The Night Digger (1971)
The Night Digger (known as The Road Builder in England) is also about a woman, treated like a child, who must finally get a divorce—in this case from her mother. Or rather the woman who adopted her at 15, apparently because she wanted a free maid and caretaker.
Mrs. Prince (Pamela Brown) is a blind birdlike fussbudget and tightwad who lives in a great house that’s falling apart on a property going to seed. Her daughter Maura (Patricia Neal, Oscar winner for Hud) serves her needs not quite uncomplainingly, yet she does bend herself to mother’s will, refusing job offers or romantic attachments that would take her away from her “responsibility” and make her “ungrateful”.
When a young biker named Billy Jarvis (Nicholas Clay) shows up requesting a job, he inveigles his way into the old lady’s graces by planting the bogus suggestion that they might be distantly related, and she’s glad to think so in order to keep him around as an unpaid “guest” who happens to do all the renovation work. Something’s not right with that boy. But now he’s here, Maura finds herself drawn to him, and he’s willing to allow it.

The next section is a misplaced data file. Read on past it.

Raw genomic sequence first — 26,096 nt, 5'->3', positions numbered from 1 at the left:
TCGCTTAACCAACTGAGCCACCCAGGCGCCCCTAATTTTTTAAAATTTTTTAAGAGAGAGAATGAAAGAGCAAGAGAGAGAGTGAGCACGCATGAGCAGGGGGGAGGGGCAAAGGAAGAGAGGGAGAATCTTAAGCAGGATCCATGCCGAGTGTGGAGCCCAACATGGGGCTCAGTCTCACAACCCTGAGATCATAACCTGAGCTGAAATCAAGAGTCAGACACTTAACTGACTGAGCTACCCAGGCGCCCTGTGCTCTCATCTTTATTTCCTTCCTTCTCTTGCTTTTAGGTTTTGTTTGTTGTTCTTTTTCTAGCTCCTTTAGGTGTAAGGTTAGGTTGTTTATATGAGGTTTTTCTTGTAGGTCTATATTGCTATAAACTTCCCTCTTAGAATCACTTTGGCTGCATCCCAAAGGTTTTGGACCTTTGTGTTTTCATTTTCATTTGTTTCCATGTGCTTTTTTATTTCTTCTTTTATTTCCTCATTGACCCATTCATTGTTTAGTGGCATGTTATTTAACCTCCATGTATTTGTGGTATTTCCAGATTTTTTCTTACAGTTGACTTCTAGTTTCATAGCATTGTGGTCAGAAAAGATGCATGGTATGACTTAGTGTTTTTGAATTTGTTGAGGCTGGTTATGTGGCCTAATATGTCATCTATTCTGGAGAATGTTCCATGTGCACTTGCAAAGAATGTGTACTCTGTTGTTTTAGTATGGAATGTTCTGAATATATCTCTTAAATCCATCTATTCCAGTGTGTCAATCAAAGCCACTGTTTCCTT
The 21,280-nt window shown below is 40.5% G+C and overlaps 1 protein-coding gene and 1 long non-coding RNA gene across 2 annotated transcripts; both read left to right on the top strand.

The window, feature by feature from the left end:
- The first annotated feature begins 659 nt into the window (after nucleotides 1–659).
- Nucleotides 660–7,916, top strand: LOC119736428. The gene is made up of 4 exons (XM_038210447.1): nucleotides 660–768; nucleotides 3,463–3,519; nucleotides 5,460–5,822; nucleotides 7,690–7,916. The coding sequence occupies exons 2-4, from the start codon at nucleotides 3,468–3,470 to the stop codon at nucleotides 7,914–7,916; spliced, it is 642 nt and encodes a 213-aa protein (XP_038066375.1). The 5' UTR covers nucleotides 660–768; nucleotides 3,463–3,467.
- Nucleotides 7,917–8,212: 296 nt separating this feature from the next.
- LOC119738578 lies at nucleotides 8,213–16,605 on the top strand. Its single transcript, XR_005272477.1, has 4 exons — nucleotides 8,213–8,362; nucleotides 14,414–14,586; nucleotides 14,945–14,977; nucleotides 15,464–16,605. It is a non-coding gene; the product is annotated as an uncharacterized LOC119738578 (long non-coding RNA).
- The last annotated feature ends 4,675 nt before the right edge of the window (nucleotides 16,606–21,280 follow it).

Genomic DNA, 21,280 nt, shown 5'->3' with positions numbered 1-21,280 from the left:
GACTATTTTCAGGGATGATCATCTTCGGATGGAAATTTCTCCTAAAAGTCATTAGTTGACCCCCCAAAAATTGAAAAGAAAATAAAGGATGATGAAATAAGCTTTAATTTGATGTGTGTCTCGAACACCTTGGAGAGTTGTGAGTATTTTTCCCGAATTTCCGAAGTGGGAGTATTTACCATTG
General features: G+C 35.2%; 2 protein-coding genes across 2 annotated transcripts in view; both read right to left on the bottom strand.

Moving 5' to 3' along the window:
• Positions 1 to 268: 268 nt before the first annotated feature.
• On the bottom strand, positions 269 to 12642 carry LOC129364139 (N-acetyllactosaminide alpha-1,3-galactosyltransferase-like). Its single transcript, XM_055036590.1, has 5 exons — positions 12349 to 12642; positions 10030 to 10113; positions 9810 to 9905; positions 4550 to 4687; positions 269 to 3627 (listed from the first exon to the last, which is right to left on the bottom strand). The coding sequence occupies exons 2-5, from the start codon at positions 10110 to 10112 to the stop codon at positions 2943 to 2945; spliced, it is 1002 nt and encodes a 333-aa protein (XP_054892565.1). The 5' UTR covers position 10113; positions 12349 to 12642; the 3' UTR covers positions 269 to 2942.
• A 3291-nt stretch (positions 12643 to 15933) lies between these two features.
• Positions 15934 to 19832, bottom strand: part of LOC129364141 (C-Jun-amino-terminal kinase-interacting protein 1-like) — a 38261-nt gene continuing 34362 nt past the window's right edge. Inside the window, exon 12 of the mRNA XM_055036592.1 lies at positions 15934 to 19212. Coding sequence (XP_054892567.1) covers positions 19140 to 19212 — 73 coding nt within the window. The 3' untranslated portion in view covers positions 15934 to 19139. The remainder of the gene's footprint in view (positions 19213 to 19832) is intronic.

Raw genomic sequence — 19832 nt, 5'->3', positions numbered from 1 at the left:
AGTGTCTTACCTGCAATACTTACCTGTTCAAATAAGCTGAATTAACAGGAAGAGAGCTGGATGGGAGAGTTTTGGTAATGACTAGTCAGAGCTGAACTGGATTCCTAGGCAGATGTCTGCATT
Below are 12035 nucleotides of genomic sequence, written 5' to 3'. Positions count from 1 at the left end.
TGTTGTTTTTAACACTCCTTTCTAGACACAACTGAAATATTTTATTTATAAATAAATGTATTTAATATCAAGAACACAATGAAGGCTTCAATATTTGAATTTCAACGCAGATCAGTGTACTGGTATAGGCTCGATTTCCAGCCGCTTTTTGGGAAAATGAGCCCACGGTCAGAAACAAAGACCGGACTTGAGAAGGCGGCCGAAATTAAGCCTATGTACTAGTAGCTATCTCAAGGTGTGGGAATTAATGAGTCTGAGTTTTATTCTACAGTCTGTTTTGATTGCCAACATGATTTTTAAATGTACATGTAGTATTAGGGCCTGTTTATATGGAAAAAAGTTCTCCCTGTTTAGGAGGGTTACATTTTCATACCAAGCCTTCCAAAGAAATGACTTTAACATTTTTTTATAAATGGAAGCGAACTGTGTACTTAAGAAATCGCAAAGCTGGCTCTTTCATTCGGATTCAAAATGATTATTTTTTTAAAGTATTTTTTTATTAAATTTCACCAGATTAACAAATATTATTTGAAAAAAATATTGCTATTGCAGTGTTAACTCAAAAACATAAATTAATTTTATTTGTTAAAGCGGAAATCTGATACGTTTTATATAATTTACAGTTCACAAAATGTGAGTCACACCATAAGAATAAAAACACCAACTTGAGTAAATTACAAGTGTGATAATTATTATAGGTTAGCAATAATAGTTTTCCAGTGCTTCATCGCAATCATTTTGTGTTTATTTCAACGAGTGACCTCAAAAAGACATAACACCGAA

He thinks she looks about 50 or so, and she does, but we’re evidently supposed to believe she’s around 35 and prematurely worn by her life and the partial debility of cerebral aneurisms or strokes. (Neal actually suffered this and walks with a limp.) One of the details that must be overlooked is that Brown doesn’t look old enough to be Neal’s mother, even an adoptive one.
Anyway, we finally get to an explanation of the film’s title when Billy’s little quirk is revealed. It’s a part of this genre’s downbeat, desperate nature that when Maura tumbles to the secret, she is willing to accept it, or thinks she is. It’s impossible to say whether the ending’s good or bad, because it depends on how you look at it. Its ambiguities are genuinely tragic, however, and leave the viewer with a sense of the misfortune of twisted lives. I’m not sure if it’s a horror movie but it’s definitely a thriller of the quiet, sad, absorbing variety.